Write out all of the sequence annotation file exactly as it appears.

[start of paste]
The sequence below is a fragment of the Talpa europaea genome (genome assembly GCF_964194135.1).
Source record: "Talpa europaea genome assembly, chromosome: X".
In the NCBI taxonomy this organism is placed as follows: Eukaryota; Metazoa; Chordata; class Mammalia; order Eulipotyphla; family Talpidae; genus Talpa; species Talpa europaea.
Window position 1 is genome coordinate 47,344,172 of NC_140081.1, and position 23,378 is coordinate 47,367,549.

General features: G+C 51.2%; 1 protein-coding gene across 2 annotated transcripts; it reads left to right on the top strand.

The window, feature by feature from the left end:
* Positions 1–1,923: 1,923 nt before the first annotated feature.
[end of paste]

The sequence below is a fragment of the Talpa europaea genome (genome assembly GCF_964194135.1).
Source record: "Talpa europaea genome assembly, chromosome: X".
In the NCBI taxonomy this organism is placed as follows: Eukaryota; Metazoa; Chordata; class Mammalia; order Eulipotyphla; family Talpidae; genus Talpa; species Talpa europaea.
Window position 1 is genome coordinate 47,344,172 of NC_140081.1, and position 23,378 is coordinate 47,367,549.

General features: G+C 51.2%; 1 protein-coding gene across 2 annotated transcripts; it reads left to right on the top strand.

The window, feature by feature from the left end:
* Positions 1–1,923: 1,923 nt before the first annotated feature.